Government ‘should appoint Minister for Primary Care’

Healthcare organisation call for consensus approach to develop primary care

A group of healthcare organisations wants to see greater use of IT measures such as electronic referrals and action to address the issue of GP stress and burnout.

A group of health professionals have called for the appointment of a Cabinet minister for primary care.

The Primary Care Partnership Executive said the perennial problems of the health service can only be fixed by proper resourcing of primary care.

They have suggested that a figure of an extra €500 million over five years (€2.5 billion) would be sufficient initially to properly fund primary care in Ireland.

The executive was set up by general practitioners, nurses, pharmacists and other health professionals and it followed a conference on primary health care held in Maynooth, Co Kildare, in January to chart a way forward for primary care.

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Its chairman Chris Goodey said it was the first time that healthcare professionals had come together to "give the government a series of solutions to fix our health service".

He said the first step in the process would be for the Government to embark upon a recruitment drive for GPs.

Speaking at the launch, newly-elected Independent TD Dr Michael Harty said 99.9 per cent of care in Ireland takes place at the primary level, but it only receives 2.5 per cent of health funding.

If primary care was funded as it is in the UK where it receive 9 per cent of the healthcare budget it would have a transformational effect on the service in Ireland, he suggested.

“We do hold the answers to many of the problems that are presenting as a dysfunctional health service at the moment,” he said.

“Primary care has a huge role to play in the future of the Irish health service. I have been fighting for primary care for many years.”

Dr Hardy said chronically ill patients occupy up to 70 per cent of the beds in hospitals, but if GPs were given the resources, they could be looked after in their own communities.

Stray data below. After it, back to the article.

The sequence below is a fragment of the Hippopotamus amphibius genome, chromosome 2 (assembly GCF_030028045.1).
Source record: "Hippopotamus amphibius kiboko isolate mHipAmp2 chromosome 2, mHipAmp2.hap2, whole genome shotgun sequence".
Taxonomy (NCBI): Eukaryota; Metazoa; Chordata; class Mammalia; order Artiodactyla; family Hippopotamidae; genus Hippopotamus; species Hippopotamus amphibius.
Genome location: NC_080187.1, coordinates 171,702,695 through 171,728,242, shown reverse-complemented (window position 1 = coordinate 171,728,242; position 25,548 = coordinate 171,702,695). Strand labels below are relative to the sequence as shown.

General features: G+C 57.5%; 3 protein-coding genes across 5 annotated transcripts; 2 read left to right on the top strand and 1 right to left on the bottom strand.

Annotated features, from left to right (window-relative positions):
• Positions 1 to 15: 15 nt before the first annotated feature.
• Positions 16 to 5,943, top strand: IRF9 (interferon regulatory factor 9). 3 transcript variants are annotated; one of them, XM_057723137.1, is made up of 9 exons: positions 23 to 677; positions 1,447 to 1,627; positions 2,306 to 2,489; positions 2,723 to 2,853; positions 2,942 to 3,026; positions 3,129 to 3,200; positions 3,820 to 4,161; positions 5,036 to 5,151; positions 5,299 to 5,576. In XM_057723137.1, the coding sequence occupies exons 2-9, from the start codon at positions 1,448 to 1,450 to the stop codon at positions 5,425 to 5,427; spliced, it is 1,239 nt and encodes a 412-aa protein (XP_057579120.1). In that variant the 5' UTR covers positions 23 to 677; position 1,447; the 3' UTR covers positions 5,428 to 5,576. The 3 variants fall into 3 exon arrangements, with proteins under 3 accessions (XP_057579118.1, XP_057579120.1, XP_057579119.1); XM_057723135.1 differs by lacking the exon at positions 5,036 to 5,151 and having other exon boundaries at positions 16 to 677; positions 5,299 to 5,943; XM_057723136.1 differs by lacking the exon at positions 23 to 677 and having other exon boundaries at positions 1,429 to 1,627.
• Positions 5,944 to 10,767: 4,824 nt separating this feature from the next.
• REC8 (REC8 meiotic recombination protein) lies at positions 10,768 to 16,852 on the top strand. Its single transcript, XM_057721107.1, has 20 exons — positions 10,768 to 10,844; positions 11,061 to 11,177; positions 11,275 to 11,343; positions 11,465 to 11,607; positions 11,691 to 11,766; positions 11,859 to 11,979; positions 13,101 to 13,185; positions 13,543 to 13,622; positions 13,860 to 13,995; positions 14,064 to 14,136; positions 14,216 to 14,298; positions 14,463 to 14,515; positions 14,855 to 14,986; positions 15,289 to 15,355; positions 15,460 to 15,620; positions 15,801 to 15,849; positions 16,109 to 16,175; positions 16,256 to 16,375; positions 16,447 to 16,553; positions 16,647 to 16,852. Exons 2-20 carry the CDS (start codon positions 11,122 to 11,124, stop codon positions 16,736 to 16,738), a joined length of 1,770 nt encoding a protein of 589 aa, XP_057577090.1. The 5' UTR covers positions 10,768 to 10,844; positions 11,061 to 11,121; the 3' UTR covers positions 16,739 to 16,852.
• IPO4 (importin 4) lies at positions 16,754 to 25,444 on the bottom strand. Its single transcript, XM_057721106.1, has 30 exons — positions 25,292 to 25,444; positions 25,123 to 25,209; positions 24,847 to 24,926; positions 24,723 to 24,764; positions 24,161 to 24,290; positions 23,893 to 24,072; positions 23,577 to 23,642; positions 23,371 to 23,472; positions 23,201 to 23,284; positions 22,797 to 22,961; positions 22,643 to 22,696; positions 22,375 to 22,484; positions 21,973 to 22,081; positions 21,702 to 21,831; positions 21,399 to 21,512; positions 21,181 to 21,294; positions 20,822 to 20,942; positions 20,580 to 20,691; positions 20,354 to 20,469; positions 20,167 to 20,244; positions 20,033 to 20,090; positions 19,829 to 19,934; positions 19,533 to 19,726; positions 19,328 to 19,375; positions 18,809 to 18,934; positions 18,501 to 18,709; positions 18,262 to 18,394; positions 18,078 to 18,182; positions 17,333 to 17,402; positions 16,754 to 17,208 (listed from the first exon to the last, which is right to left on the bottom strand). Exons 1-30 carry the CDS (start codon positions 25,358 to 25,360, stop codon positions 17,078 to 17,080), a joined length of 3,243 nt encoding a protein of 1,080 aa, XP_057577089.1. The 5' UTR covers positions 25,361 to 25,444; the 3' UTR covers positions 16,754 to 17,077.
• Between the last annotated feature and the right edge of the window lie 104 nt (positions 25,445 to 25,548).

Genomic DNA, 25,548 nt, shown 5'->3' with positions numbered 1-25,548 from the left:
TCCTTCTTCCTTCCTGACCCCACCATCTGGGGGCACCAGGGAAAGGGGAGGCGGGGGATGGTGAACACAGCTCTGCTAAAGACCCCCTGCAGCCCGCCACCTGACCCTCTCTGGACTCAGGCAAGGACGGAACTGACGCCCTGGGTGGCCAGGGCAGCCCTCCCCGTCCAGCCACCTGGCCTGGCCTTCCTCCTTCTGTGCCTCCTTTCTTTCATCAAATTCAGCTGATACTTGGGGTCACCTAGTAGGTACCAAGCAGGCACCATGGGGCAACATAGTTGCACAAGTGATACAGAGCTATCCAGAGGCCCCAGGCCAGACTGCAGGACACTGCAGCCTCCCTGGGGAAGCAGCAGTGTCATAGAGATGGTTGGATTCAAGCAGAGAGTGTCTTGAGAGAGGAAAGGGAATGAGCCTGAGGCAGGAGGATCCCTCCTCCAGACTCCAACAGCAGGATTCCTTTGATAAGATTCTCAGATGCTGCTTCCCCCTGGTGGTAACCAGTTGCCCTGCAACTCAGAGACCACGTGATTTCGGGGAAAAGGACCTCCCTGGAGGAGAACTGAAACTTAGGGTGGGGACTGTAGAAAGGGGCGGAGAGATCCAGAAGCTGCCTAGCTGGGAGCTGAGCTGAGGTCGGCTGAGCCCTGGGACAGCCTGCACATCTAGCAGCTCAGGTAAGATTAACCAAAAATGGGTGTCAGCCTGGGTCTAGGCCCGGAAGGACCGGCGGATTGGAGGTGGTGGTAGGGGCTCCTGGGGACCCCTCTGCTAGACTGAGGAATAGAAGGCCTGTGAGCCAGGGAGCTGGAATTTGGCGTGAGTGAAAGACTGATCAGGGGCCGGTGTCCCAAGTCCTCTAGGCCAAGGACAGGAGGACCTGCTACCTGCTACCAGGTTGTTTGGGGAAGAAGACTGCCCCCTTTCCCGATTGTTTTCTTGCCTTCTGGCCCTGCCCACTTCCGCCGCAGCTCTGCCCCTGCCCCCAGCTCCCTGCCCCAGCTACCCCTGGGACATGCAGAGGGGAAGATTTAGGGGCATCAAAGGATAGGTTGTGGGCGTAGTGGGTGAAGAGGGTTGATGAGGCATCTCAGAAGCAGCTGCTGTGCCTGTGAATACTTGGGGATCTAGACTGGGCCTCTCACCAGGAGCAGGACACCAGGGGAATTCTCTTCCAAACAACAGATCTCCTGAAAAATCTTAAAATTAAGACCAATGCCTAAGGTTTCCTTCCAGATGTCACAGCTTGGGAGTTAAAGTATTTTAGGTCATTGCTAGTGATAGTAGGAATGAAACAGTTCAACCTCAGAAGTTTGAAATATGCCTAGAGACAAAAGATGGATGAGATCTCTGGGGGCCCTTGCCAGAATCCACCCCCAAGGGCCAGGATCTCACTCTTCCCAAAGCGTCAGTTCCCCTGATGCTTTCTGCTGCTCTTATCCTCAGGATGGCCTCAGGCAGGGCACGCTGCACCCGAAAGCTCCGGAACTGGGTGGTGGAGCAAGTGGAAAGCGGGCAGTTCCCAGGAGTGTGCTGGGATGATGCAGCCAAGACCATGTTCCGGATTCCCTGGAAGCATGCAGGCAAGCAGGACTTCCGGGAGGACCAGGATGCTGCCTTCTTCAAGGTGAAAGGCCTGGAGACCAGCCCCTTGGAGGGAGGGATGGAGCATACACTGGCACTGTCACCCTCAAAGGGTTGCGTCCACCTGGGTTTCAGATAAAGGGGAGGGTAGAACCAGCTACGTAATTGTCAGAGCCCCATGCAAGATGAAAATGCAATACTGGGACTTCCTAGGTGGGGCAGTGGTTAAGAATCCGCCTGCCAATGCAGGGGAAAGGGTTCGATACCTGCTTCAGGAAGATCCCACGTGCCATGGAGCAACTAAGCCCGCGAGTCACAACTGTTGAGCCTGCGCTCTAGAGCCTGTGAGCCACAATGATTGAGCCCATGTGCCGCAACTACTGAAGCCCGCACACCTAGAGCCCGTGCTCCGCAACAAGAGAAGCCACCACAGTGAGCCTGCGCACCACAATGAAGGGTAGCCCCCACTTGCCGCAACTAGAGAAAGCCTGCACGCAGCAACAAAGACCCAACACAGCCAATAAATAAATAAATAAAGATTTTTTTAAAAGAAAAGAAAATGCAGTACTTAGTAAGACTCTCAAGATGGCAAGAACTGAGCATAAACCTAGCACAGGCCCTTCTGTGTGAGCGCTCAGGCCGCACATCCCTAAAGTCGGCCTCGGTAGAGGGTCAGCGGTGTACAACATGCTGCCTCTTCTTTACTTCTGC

Launching their Primary Care - a framework for the future document, Dr Ronan Fawcett said every euro invested in primary health care saves five in the secondary and tertiary health care system.

Dr Fawcett, a member of the executive and a GP in Kilkenny, said a “Tallaght strategy” should be put forward for health agreed by all the political parties involved. He said the State needed a 10 year plan for health and successive governments should have to work within that.

He suggested a €500 million budget would be used for services such as physiotherapy, radiography, ultrasound and occupational therapists which are currently provided for in hospital settings.

“This isn’t money for GPs, it is money for professionals within primary care. This is about muscular-skeletal patient with a bad back who may need an X-ray, a scan or physio,” he said.

“The cost of him attending an emergency department is way more than him attending me.”

The document suggests that primary care means different things to different people and a definition needed to be agreed before proceeding with a properly resourced healthcare plan.

Ronan McGreevy

Ronan McGreevy

Ronan McGreevy is a news reporter with The Irish Times